Death and Dying
Death systems (Kastenbaum 1998) are "the interpersonal, sociophysical and symbolic network, through which an individual's relationship to mortality is mediated by his or her society" (p. 59, emphasis in original). In one sense, we face death as individuals; in another, we face it as a part of a society and a culture. As indicated above, there is no single, consistent, cross-cultural view of death and how we are to respond to it. Death systems help the members of a particular group to know what death is and how to respond. A death system includes cognitive, emotional, and behavioral components and teaches the members of a group how to think, feel, and behave regarding death. Even when social groups share basic beliefs, such as religious beliefs, death systems will differ among groups, as Kathryn Braun and Rhea Nichols (1997) described in their study of four Asian-American cultures, and with groups over time, as Patricia Swift (1989) saw in the evolving death system of Zimbabwe.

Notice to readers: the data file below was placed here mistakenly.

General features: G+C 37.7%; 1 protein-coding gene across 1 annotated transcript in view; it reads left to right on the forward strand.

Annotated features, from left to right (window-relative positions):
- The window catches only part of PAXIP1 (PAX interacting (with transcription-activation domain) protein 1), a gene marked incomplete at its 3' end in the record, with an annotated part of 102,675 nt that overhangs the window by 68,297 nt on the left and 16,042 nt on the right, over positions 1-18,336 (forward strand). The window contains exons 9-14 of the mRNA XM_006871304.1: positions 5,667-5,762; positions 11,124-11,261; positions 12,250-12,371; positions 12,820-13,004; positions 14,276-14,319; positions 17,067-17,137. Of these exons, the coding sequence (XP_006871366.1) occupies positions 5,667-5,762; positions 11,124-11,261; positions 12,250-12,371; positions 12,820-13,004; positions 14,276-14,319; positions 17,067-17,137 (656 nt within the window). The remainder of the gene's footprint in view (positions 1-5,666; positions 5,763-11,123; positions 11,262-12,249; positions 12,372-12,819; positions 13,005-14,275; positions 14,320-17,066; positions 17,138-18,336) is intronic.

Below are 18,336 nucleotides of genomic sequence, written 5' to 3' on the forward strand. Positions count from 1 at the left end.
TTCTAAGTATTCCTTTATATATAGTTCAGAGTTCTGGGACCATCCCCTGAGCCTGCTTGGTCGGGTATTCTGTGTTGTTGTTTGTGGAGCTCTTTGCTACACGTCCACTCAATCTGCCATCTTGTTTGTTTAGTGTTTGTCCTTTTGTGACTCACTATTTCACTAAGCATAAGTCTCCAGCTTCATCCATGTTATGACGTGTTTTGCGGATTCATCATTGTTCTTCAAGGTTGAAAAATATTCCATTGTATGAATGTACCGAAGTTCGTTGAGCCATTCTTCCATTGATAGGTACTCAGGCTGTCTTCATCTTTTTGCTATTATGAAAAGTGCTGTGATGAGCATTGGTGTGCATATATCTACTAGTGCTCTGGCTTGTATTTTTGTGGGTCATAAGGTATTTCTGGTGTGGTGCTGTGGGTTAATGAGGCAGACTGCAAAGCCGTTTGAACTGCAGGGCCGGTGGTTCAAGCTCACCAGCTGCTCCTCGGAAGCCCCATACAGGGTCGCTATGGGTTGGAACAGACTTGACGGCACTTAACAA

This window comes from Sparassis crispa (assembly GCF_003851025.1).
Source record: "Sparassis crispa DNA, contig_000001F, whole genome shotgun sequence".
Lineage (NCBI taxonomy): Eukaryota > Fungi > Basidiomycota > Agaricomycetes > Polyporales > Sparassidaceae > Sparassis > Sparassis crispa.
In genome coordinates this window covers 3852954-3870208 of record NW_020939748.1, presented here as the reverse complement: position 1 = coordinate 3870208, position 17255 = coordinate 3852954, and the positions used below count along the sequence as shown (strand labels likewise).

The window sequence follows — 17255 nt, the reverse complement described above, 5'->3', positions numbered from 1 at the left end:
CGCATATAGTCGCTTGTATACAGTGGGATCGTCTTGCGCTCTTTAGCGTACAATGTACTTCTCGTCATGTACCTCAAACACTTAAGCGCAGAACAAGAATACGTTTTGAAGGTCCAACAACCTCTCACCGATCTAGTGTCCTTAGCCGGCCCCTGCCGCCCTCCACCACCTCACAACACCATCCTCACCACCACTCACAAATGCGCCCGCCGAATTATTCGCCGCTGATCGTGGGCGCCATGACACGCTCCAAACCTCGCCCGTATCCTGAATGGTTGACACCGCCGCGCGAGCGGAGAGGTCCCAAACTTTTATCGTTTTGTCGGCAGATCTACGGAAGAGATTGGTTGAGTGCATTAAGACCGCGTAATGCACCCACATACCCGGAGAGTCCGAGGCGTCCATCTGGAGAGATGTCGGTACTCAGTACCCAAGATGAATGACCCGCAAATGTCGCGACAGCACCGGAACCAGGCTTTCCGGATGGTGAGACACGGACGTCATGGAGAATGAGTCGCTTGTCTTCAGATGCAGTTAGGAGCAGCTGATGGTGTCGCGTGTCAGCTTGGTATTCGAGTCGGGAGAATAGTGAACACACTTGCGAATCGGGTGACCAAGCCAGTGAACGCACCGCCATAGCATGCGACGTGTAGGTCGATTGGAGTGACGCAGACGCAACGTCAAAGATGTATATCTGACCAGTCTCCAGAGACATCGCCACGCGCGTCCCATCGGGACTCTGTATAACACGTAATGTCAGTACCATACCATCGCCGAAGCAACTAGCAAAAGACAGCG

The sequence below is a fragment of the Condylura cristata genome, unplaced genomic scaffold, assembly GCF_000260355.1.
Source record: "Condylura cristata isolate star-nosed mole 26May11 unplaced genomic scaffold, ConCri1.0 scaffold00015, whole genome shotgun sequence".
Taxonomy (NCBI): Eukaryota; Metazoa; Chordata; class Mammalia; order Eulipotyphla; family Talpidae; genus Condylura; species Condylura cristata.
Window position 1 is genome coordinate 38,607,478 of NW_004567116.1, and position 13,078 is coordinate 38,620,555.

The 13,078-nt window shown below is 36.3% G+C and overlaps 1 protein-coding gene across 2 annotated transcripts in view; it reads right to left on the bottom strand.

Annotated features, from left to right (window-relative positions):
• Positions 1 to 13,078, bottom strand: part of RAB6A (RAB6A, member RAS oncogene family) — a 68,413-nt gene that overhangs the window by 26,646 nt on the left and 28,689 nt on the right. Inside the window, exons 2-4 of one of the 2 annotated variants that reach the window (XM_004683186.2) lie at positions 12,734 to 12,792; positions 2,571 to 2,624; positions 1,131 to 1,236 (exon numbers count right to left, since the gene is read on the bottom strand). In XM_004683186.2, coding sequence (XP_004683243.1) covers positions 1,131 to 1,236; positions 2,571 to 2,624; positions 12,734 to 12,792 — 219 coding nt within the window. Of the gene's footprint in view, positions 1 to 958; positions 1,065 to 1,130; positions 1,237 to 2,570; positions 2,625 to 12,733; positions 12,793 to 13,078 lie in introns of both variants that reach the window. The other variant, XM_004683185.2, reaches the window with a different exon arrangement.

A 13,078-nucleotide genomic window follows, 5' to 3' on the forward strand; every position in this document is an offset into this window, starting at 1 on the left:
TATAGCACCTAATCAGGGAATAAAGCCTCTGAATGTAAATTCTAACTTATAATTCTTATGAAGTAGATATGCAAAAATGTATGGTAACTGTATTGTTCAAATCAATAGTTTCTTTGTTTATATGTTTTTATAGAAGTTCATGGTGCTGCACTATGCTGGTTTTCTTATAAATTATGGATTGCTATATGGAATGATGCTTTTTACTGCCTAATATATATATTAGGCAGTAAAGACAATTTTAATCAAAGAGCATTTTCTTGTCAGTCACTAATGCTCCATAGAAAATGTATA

Although death systems are most clearly seen in large cultural groups, the family, with its unique shared past, present, and assumed future, also maintains a death system. Its assumptions about who can and should participate in such things as a death watch, who should attend a funeral, what they should wear, and how they should behave are all elements of a family's death system. The family, as an intimate system, acts as a filter for information from the broader culture. Beliefs about what death means, if there is an afterlife and what it is like, may come from the broader culture, but these beliefs are mediated by the family's death system.